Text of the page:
Thinking Digitally...Not Necessarily An Easy Transition

This past week we've been playing catch up trying to mow our way through the Texas Revolution. Of all the content we get to cover in Texas history, this is the most engaging, interesting series of events. Our forefathers exhibited a great deal of gumption and demanded the Mexican government fulfill their responsibilities in upholding the Mexican Constitution of 1824. As we have been looking at this content, and attempting to design work that allows the students to be more actively involved in their learning, I've come to realize this paradigm shift requires helping the students to understand their role in accepting more responsibility for their learning. 

I have been so focused on my "making the digital shift", that I haven't given much thought to my students' shift toward this new learning environment. I just naturally assumed they would easily adopt this new way of doing their work...but that hasn't been the case. It has become more and more obvious that this culture needs to be purposefully built within the learning environment.

Daniel Pink has stated that the most dangerous word in today's economy is "Routine". He stated that any kind of routine work is going to disappear from this country. This will be the work sent offshore to be completed by people willing to complete this work for pennies on the dollar. Preparing our students for the STAAR or any other newly developed standardized testing reflects this new shift in preparing students for the future. So that brings me back to my to I transform the way we do our work in our classroom that shifts the work we do from routine and sequential to crafting opportunities for my students to analyze and synthesize content in a manner they find important and significant? How can we develop and apply skills that will be utilized in an economy that values these "thinking skills"? And most importantly, how can we learn to take charge of our learning and value what it can do for us?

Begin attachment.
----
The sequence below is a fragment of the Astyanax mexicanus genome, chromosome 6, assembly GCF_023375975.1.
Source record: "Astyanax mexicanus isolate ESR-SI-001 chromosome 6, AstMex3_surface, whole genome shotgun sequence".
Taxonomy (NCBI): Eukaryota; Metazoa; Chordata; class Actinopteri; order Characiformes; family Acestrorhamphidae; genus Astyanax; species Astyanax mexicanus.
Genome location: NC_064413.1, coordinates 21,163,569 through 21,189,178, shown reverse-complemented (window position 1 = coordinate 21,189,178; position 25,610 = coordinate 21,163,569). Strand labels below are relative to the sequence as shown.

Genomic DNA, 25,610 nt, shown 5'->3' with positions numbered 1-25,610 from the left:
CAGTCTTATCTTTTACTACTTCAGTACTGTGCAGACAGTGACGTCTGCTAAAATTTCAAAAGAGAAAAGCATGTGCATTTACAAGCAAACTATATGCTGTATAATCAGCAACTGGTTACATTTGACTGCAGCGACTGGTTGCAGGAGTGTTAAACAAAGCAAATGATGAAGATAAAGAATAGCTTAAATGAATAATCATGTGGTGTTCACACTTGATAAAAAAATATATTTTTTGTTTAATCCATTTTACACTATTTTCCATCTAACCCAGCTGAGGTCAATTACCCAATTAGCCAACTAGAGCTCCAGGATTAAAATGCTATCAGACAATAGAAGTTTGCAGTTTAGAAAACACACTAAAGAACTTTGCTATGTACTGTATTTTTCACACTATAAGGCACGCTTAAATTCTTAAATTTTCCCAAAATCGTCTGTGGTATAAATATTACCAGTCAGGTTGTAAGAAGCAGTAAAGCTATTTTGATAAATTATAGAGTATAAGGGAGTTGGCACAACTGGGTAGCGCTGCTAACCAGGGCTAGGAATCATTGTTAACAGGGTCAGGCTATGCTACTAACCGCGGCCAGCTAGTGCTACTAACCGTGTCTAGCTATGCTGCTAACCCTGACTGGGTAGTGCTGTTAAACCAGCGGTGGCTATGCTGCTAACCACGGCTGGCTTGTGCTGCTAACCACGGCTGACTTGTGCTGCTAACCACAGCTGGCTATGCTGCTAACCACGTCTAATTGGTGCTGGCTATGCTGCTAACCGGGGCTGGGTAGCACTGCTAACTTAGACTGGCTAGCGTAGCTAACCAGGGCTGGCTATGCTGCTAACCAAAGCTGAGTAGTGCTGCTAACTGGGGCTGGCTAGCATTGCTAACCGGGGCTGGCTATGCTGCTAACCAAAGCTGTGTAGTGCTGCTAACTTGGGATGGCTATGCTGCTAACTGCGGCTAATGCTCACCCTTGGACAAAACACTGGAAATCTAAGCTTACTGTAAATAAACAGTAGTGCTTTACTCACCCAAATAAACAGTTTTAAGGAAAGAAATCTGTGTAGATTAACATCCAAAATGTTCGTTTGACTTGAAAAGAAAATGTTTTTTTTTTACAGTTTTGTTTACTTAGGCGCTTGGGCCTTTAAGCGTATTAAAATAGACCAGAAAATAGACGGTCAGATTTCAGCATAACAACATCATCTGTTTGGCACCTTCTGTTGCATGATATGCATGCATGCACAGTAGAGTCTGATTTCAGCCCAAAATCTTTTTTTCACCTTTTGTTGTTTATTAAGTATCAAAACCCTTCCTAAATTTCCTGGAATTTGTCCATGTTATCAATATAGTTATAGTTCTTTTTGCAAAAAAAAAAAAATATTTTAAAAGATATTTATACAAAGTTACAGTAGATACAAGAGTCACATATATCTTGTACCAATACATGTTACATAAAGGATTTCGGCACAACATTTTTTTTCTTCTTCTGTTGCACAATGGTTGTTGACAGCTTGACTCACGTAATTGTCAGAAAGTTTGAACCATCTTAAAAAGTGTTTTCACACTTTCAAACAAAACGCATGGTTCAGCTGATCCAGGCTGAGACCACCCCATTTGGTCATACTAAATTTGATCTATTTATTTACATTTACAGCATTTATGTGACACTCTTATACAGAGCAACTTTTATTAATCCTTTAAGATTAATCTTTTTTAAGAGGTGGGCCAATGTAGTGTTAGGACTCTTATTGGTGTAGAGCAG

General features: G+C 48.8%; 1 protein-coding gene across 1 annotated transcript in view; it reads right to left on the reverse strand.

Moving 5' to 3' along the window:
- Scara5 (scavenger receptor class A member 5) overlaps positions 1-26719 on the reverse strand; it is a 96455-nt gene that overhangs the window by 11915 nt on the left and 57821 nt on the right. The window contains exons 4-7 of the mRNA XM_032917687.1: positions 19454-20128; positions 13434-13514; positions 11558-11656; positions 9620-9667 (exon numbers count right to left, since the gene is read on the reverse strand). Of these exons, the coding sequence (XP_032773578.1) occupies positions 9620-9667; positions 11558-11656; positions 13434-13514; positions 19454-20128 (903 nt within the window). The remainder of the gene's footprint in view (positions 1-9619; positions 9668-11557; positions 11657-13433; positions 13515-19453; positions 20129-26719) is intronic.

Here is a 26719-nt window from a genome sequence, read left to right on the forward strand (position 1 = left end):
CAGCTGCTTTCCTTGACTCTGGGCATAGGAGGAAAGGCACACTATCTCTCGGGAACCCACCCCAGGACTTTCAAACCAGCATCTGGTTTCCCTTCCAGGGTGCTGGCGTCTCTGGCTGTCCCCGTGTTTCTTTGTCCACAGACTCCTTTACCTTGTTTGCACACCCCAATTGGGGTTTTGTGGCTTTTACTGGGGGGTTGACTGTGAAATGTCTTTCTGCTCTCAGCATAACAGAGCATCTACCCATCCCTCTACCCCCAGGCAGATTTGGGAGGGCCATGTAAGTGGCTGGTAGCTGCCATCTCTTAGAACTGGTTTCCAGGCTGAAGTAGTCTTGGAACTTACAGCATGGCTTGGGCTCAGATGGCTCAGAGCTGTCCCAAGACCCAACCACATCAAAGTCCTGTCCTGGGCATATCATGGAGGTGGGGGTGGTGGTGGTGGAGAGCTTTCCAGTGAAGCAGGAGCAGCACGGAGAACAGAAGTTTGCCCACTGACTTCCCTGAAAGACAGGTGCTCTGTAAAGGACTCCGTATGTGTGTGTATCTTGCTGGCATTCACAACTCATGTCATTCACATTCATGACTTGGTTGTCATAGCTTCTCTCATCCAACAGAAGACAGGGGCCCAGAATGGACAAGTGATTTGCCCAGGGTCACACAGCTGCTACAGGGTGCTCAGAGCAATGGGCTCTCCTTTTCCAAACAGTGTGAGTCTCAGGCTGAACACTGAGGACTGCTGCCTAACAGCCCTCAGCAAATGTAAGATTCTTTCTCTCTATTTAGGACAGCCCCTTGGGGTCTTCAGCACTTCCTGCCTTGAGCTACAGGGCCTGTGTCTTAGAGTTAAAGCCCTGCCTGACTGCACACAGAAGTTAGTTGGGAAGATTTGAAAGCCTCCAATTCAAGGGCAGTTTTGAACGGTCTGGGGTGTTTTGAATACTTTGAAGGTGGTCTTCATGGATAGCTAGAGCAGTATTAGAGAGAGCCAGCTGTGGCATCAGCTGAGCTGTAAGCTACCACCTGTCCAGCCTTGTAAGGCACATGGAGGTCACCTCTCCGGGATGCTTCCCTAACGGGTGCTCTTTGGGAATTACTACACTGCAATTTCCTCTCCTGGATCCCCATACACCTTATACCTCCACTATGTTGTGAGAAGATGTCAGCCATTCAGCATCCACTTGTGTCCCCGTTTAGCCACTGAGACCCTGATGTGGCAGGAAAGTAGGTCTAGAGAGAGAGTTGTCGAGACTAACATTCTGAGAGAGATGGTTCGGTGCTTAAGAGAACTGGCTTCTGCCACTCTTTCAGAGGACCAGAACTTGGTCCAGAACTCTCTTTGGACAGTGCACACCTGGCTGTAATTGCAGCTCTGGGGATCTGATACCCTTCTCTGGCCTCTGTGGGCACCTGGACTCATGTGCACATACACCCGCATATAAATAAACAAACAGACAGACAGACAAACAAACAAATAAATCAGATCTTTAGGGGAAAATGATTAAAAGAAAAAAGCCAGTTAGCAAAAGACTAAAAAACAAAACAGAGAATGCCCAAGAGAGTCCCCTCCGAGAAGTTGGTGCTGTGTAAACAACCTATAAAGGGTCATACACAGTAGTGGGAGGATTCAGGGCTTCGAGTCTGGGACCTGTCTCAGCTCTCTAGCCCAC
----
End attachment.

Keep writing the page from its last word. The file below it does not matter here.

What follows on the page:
I am convinced I need to build this culture within our classroom and fortunately, these iPads are going to be great tools to help with this. So, what needs to be encouraged? These are some areas I am going to begin with:

  • Learning to manage time effectively
  • Making the most of collaborative relationships
  • Maximizing the resources at hand 

This is going to be challenging, but possible, if learning opportunities are well-designed and provide students time to develop these skills. But specifically how I implement work to develop these skills is going to be critical in their success. This past week, I've been looking at apps and abilities of the iPad that will facilitate the management of these three areas. Doceri, Baiboard, Nearpod, Reflector, Splashtop are all apps that provide access to iPads, allow for collaboration, can help in monitoring time management, and provide access to a wider variety of resources. Some of these work through wifi, others utilize an Airplay connection, which at this time is currently unavailable in our classroom. Over the next few weeks, we will be exploring which are best for our tasks at hand and how we can utilize these for effectively developing these much-needed skills to make our digital shift within the learning environment. Stay tuned for further developments!
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